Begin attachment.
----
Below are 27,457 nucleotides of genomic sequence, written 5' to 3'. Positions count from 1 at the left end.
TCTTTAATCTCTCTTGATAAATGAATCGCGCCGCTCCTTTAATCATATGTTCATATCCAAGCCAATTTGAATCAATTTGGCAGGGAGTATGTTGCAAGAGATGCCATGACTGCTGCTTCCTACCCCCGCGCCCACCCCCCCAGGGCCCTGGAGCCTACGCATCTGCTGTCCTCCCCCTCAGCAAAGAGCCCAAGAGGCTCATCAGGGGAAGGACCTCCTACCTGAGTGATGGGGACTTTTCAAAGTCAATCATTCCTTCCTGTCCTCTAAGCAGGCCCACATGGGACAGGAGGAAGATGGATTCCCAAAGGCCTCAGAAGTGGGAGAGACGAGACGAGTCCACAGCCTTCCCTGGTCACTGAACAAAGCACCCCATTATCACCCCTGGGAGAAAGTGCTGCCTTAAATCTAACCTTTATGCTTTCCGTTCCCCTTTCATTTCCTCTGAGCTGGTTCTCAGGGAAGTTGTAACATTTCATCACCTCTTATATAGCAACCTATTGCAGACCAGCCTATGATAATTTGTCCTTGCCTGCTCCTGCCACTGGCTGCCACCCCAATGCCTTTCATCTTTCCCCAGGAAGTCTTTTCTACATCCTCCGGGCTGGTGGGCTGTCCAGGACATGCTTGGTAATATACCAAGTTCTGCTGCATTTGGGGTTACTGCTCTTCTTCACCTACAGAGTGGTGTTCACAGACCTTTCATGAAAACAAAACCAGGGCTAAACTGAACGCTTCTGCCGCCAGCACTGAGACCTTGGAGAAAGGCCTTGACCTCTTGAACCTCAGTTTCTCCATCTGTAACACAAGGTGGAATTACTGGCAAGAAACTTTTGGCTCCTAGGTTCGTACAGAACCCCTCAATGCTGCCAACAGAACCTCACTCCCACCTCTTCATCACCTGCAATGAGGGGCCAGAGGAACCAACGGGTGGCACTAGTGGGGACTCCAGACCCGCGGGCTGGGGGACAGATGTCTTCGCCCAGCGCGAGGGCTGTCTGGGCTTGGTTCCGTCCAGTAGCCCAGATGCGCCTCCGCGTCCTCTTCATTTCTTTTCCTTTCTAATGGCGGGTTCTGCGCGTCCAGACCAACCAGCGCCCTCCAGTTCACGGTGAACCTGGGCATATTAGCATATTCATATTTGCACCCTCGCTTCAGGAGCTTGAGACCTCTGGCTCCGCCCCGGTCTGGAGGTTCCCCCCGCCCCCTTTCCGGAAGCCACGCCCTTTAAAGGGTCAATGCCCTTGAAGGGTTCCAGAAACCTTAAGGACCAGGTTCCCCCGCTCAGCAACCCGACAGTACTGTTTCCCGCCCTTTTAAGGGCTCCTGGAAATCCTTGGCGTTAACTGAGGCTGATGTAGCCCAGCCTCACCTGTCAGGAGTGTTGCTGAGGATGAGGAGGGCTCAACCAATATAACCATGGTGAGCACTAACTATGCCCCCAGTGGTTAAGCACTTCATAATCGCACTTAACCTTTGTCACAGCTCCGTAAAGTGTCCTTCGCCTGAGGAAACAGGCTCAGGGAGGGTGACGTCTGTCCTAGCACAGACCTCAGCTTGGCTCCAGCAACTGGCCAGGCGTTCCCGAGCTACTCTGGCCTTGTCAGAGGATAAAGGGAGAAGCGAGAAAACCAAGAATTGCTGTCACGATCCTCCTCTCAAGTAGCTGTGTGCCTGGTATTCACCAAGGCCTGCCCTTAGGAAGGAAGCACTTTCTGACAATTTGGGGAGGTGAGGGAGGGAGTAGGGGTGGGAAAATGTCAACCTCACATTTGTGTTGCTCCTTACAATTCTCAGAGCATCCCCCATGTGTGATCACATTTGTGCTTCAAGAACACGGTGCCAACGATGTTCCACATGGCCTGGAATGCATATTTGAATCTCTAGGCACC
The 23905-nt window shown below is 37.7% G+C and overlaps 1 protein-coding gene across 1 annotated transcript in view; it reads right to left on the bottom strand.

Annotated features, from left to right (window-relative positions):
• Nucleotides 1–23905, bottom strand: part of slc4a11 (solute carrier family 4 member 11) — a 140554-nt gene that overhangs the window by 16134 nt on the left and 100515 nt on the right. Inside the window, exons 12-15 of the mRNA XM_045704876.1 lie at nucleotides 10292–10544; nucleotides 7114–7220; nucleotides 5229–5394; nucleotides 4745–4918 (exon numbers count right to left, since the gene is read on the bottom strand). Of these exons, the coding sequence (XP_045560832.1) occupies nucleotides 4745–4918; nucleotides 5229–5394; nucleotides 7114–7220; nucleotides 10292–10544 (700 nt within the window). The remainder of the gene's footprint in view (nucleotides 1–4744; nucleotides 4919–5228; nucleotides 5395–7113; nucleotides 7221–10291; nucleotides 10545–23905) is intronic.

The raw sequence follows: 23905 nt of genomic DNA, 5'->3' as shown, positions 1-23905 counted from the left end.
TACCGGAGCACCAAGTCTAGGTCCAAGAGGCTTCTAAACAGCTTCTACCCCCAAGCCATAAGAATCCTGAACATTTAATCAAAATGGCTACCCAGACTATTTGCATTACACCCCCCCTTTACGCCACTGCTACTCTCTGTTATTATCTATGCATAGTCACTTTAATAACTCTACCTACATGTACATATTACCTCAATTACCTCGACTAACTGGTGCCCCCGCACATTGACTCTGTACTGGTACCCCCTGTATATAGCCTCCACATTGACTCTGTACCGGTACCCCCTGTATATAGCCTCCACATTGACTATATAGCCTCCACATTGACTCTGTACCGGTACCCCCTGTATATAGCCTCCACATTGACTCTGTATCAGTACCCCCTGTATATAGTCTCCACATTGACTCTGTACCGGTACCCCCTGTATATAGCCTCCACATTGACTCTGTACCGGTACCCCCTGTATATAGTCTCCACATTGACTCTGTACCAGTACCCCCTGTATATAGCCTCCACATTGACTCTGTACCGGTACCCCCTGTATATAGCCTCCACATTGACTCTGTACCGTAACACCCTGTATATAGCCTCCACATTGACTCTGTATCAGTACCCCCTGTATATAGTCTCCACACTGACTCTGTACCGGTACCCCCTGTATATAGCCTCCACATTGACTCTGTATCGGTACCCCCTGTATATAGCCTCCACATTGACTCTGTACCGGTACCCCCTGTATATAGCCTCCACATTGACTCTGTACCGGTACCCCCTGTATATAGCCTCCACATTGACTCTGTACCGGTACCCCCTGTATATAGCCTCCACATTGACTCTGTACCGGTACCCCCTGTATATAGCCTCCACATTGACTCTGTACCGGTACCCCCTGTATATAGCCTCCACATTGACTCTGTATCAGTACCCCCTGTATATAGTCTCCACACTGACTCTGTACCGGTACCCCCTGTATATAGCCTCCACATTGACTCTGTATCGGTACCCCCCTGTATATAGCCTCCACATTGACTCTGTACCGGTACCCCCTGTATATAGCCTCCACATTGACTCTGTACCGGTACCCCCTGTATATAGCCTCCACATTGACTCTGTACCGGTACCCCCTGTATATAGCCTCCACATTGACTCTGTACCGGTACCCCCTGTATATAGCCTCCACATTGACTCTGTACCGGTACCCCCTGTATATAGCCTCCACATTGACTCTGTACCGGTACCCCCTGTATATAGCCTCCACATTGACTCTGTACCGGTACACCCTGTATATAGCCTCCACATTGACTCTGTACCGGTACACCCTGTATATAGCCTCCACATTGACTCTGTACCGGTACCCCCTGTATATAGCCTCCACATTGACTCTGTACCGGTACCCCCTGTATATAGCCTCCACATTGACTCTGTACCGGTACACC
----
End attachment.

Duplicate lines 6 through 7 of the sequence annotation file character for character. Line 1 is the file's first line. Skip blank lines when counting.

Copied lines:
The raw sequence follows: 23905 nt of genomic DNA, 5'->3' as shown, positions 1-23905 counted from the left end.
TACCGGAGCACCAAGTCTAGGTCCAAGAGGCTTCTAAACAGCTTCTACCCCCAAGCCATAAGAATCCTGAACATTTAATCAAAATGGCTACCCAGACTATTTGCATTACACCCCCCCTTTACGCCACTGCTACTCTCTGTTATTATCTATGCATAGTCACTTTAATAACTCTACCTACATGTACATATTACCTCAATTACCTCGACTAACTGGTGCCCCCGCACATTGACTCTGTACTGGTACCCCCTGTATATAGCCTCCACATTGACTCTGTACCGGTACCCCCTGTATATAGCCTCCACATTGACTATATAGCCTCCACATTGACTCTGTACCGGTACCCCCTGTATATAGCCTCCACATTGACTCTGTATCAGTACCCCCTGTATATAGTCTCCACATTGACTCTGTACCGGTACCCCCTGTATATAGCCTCCACATTGACTCTGTACCGGTACCCCCTGTATATAGTCTCCACATTGACTCTGTACCAGTACCCCCTGTATATAGCCTCCACATTGACTCTGTACCGGTACCCCCTGTATATAGCCTCCACATTGACTCTGTACCGTAACACCCTGTATATAGCCTCCACATTGACTCTGTATCAGTACCCCCTGTATATAGTCTCCACACTGACTCTGTACCGGTACCCCCTGTATATAGCCTCCACATTGACTCTGTATCGGTACCCCCTGTATATAGCCTCCACATTGACTCTGTACCGGTACCCCCTGTATATAGCCTCCACATTGACTCTGTACCGGTACCCCCTGTATATAGCCTCCACATTGACTCTGTACCGGTACCCCCTGTATATAGCCTCCACATTGACTCTGTACCGGTACCCCCTGTATATAGCCTCCACATTGACTCTGTACCGGTACCCCCTGTATATAGCCTCCACATTGACTCTGTATCAGTACCCCCTGTATATAGTCTCCACACTGACTCTGTACCGGTACCCCCTGTATATAGCCTCCACATTGACTCTGTATCGGTACCCCCCTGTATATAGCCTCCACATTGACTCTGTACCGGTACCCCCTGTATATAGCCTCCACATTGACTCTGTACCGGTACCCCCTGTATATAGCCTCCACATTGACTCTGTACCGGTACCCCCTGTATATAGCCTCCACATTGACTCTGTACCGGTACCCCCTGTATATAGCCTCCACATTGACTCTGTACCGGTACCCCCTGTATATAGCCTCCACATTGACTCTGTACCGGTACCCCCTGTATATAGCCTCCACATTGACTCTGTACCGGTACACCCTGTATATAGCCTCCACATTGACTCTGTACCGGTACACCCTGTATATAGCCTCCACATTGACTCTGTACCGGTACCCCCTGTATATAGCCTCCACATTGACTCTGTACCGGTACCCCCTGTATATAGCCTCCACATTGACTCTGTACCGGTACACC